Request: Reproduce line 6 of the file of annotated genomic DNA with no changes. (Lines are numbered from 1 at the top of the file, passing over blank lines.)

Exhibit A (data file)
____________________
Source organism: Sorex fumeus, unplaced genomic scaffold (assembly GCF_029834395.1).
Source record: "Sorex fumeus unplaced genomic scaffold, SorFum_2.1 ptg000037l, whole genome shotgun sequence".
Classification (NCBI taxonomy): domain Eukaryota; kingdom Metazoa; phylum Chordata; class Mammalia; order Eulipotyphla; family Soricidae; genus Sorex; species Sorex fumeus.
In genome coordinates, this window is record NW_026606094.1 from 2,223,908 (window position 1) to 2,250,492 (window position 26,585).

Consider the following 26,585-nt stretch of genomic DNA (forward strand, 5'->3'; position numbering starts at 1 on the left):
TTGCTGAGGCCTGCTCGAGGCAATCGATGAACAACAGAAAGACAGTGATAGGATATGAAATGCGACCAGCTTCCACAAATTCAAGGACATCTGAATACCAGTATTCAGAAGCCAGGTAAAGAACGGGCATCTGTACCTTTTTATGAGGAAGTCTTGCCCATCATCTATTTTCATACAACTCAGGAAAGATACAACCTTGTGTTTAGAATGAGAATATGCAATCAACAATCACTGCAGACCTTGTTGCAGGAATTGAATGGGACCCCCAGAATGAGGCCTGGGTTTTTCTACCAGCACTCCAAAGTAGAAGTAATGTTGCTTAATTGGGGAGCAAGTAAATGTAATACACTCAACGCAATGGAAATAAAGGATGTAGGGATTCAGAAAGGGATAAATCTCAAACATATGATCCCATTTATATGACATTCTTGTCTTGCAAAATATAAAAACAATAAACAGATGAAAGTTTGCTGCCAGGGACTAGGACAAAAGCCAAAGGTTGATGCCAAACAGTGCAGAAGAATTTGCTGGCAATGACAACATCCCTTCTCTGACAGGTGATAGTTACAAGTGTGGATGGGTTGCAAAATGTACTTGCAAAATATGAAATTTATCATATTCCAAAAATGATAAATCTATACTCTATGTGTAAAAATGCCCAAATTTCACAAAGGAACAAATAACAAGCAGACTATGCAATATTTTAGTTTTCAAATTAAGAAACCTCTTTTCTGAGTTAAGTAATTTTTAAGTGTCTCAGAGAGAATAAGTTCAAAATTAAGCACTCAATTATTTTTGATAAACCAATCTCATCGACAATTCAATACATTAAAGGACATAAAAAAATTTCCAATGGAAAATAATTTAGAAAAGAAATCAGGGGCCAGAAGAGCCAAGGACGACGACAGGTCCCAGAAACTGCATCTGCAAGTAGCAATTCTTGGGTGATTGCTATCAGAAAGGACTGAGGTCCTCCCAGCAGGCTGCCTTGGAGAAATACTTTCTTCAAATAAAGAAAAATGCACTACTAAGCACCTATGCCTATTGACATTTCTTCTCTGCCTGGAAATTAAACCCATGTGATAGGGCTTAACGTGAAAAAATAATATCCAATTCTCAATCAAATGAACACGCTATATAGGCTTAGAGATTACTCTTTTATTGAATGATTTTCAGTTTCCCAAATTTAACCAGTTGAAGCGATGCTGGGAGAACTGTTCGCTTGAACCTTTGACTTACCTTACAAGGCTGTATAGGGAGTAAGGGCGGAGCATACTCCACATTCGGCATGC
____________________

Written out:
TTGCTGAGGCCTGCTCGAGGCAATCGATGAACAACAGAAAGACAGTGATAGGATATGAAATGCGACCAGCTTCCACAAATTCAAGGACATCTGAATACCAGTATTCAGAAGCCAGGTAAAGAACGGGCATCTGTACCTTTTTATGAGGAAGTCTTGCCCATCATCTATTTTCATACAACTCAGGAAAGATACAACCTTGTGTTTAGAATGAGAATATGCAATCAACAATCACTGCAGACCTTGTTGCAGGAATTGAATGGGACCCCCAGAATGAGGCCTGGGTTTTTCTACCAGCACTCCAAAGTAGAAGTAATGTTGCTTAATTGGGGAGCAAGTAAATGTAATACACTCAACGCAATGGAAATAAAGGATGTAGGGATTCAGAAAGGGATAAATCTCAAACATATGATCCCATTTATATGACATTCTTGTCTTGCAAAATATAAAAACAATAAACAGATGAAAGTTTGCTGCCAGGGACTAGGACAAAAGCCAAAGGTTGATGCCAAACAGTGCAGAAGAATTTGCTGGCAATGACAACATCCCTTCTCTGACAGGTGATAGTTACAAGTGTGGATGGGTTGCAAAATGTACTTGCAAAATATGAAATTTATCATATTCCAAAAATGATAAATCTATACTCTATGTGTAAAAATGCCCAAATTTCACAAAGGAACAAATAACAAGCAGACTATGCAATATTTTAGTTTTCAAATTAAGAAACCTCTTTTCTGAGTTAAGTAATTTTTAAGTGTCTCAGAGAGAATAAGTTCAAAATTAAGCACTCAATTATTTTTGATAAACCAATCTCATCGACAATTCAATACATTAAAGGACATAAAAAAATTTCCAATGGAAAATAATTTAGAAAAGAAATCAGGGGCCAGAAGAGCCAAGGACGACGACAGGTCCCAGAAACTGCATCTGCAAGTAGCAATTCTTGGGTGATTGCTATCAGAAAGGACTGAGGTCCTCCCAGCAGGCTGCCTTGGAGAAATACTTTCTTCAAATAAAGAAAAATGCACTACTAAGCACCTATGCCTATTGACATTTCTTCTCTGCCTGGAAATTAAACCCATGTGATAGGGCTTAACGTGAAAAAATAATATCCAATTCTCAATCAAATGAACACGCTATATAGGCTTAGAGATTACTCTTTTATTGAATGATTTTCAGTTTCCCAAATTTAACCAGTTGAAGCGATGCTGGGAGAACTGTTCGCTTGAACCTTTGACTTACCTTACAAGGCTGTATAGGGAGTAAGGGCGGAGCATACTCCACATTCGGCATGC